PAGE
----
Apologies for the title, but it’s late tonight, and the only other thing I could come up with was ‘Houston? No problem’ which I thought was really too cheesy, so… here are our top things to do when you have two days in Houston…
I have to admit that Houston was not at the top of my list of cities to visit (or even on the list, if I had one – I’m not much of a list-maker). It was more by accident that we ended up here. Well, the truth is that the cheapest flights from Sydney to Havana, Cuba, involved transit through Houston, so our being here was more of a chance encounter than planned sojourn.
Since we were travelling through Houston, though, we decided to make a few days of it. Steve works in aviation and is a bit of a ‘space enthusiast’ – let’s just say he’ll never say no to a space documentary – so the NASA Space Center was a drawcard (‘Houston, we have a problem’ and all that – which is a misquote, but more on that later). We were also lucky to be able to catch up with our American side of the family – Rach and Nat – who popped over from Phoenix to hang with us when we said we’d be in town (missed you, Robert).
With only two days in town, we didn’t see all the sights of the city, but what we did do was fun, and recommended if you’re coming for a visit.
The verdict: it was a hit. I’ll let the pictures tell the story.
Venture into a replica space shuttle set atop an historic 747 shuttle carrier.
See the evolution of American space technology. This is the actual Mercury capsule flown in 1963.
And a moon landing diorama.
Touch a moon rock.
Learn about the possibilities of future Mars missions. We were lucky to hear a talk by Dr Pascal Lee, NASA planetary scientist, about the technology currently being developed to send humans to Mars, perhaps by the 2040s. He was also able to debunk much of the Hollywood version of technology as depicted in ‘The Martian’.
A highlight has to be the tram tour into the NASA Johnson Space Center to visit the astronaut training facilities and see the historic mission control centre, from which all American space missions were controlled from the 1960s until 1992, including the Apollo moon missions.
And did you know that ‘Houston, we have a problem’ is not what was relayed back to control by the astronauts of the failed Apollo 13 mission? Tom Hanks got it wrong.
The Saturn V rocket, which launched many of the Apollo missions, was impossible to fit in the frame.
Here’s an old rocket, and my kid eating chips.
Phoebe’s favourite part of the tour was making friends with this Texas Longhorn, which we spotted along the way. She mooed. He mooed back (apparently). It was glorious.
The tram ride was fun, too.
We’d definitely recommend the joint if you’re heading to Houston. It’s about a 45-minute drive from downtown, so a hire car is recommended. Our hire car had Nevada plates, which allowed us to pass as out-of-towners on the freeway and excuse our sometimes-late lane changes.
This museum is pretty high on TripAdvisor’s list of top things to do in Houston. As is usually the case with kids, the Hall of Paleontology was a favourite, featuring an almost-football-field-size array of dinosaur skeletons and fossils. They do say everything is bigger in Texas, right?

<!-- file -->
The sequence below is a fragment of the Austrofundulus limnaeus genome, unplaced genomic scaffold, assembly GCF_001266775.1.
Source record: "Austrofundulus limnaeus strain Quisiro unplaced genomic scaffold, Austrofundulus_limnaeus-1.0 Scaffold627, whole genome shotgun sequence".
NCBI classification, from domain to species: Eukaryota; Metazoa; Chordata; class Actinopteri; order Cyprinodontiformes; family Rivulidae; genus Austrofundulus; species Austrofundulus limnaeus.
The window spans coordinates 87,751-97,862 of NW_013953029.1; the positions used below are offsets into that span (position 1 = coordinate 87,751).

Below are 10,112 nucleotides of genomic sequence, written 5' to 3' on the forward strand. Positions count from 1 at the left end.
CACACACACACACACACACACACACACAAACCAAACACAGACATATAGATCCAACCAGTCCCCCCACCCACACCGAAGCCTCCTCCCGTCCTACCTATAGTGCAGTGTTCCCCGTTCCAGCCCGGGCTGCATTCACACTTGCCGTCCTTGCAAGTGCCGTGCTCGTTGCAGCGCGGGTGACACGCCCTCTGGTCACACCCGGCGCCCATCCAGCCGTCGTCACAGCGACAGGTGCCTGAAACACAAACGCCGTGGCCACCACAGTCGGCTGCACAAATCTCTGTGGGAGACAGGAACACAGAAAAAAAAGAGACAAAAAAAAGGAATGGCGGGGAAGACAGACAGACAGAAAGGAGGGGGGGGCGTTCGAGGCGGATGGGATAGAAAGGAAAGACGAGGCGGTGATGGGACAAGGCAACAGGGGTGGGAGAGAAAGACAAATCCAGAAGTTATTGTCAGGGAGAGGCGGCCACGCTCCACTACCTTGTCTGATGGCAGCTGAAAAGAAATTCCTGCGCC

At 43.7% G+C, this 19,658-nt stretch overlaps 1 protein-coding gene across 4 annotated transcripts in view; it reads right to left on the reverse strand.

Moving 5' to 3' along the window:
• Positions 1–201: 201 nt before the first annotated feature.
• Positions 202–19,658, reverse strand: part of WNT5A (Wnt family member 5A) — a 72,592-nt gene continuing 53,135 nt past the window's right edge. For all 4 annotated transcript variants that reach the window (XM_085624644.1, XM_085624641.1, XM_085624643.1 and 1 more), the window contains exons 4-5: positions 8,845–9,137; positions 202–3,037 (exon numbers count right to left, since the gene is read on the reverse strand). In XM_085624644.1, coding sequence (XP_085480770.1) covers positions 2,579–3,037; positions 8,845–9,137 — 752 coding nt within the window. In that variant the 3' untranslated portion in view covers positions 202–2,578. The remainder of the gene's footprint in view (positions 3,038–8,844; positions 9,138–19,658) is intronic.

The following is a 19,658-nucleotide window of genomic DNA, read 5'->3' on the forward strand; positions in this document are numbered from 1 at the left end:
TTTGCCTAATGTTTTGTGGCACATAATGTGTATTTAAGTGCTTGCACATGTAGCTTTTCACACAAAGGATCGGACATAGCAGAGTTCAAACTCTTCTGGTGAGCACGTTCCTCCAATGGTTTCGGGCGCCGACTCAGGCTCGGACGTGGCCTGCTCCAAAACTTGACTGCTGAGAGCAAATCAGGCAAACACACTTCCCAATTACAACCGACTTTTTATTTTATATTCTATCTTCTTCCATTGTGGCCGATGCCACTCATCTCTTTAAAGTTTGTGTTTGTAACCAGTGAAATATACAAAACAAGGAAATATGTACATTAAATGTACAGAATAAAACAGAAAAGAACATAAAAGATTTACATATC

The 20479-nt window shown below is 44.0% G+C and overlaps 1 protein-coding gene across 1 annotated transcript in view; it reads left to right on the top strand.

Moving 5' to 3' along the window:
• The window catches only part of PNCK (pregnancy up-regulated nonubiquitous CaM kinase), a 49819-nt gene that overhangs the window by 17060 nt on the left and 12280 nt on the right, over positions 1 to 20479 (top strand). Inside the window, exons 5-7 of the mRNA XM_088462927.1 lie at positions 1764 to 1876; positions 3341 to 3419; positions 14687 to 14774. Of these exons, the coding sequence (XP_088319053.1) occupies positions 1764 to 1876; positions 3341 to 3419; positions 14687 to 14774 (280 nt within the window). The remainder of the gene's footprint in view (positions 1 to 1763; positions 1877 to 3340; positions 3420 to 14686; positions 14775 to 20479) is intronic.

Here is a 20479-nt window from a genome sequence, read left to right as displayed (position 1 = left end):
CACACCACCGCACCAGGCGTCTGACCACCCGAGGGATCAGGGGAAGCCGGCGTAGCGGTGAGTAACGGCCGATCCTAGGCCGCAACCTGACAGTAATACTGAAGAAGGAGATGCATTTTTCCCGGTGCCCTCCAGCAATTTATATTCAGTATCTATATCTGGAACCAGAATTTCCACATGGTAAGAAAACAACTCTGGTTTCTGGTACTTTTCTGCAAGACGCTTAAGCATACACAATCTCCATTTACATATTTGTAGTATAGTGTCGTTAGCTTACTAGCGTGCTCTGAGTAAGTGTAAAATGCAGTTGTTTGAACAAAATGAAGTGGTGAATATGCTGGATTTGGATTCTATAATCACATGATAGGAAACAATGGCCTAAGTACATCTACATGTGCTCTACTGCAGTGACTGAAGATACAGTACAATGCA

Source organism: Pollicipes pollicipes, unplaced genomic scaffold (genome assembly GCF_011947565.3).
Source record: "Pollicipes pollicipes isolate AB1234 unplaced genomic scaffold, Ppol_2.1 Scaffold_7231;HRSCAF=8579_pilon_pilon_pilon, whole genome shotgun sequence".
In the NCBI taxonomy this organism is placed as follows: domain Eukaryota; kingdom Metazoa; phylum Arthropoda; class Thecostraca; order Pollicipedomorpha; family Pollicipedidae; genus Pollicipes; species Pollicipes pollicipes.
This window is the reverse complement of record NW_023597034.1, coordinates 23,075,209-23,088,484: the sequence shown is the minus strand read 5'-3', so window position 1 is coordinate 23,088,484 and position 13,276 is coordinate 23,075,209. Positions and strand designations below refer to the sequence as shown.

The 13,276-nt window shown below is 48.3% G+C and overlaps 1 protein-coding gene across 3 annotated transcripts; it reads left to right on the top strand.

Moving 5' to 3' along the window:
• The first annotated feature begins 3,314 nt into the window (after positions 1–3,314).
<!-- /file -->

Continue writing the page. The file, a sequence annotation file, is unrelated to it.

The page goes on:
The Hall of the Americas has an excellent collection of artefacts capturing the history of the indigenous peoples of North and South America, and the Ancient Egyptian collection was also interesting, though the dark lighting and ‘spooky’ music made it a bit ‘creepy’ according to Blake.
3. Cockrell Butterfly Center
This is actually inside the Museum of Natural Science, but I have put it as a separate point of interest as it was very cool. Walk through the Brown Hall of Entomology first to find out everything you’ve ever wanted to know about insects. The ‘quiz show’ was a highlight with the kids (and the adults, it seems).
See butterflies emerging from their golden cocoons.
And then wander through the indoor rainforest surrounded by these beauties!
We got to be citizen scientists as well. To research the life expectancies of the butterflies, some of them are tagged. When visitors spot them, they’re encouraged to take a picture and use Instragram for good by posting the photos with the #CBCstudy hashtag. Blake spotted these two for me.
4. Hermann Park
Hermann Park Conservancy is a large expanse of parkland to the south of downtown Houston. The Museum of Natural Science is situated in the park, as is Houston Zoo. A lake, ponds, fountains and squirrels are features. A little train does a 20-minute loop around the park for $3.50pp, which the kids loved. (Blake looks cranky because he thought the train was going to leave without me.)
If you’ve got an afternoon to spare, Kemah Boardwalk is only about 20 minutes from the Space Center (we went after our visit). Have a few rides and dinner by the bay (the view today for us was not salubrious, but it was a little overcast and there’s been a lot of rain lately making the water a little brown).
Use the Houston CityPASS for the Space Center, the Houston Museum of Natural Science and Kemah Boardwalk for unlimited rides. CityPASS is $59 for adults and $49 for kids and includes entry to five attractions throughout the city.
Thanks for a fun two days, Houston! It’s been a blast!*
We’re off to Havana tomorrow. Not sure about the Internet in Cuba, but will blog when I can (Mum, and anyone else who might be interested in reading more).
*space pun intended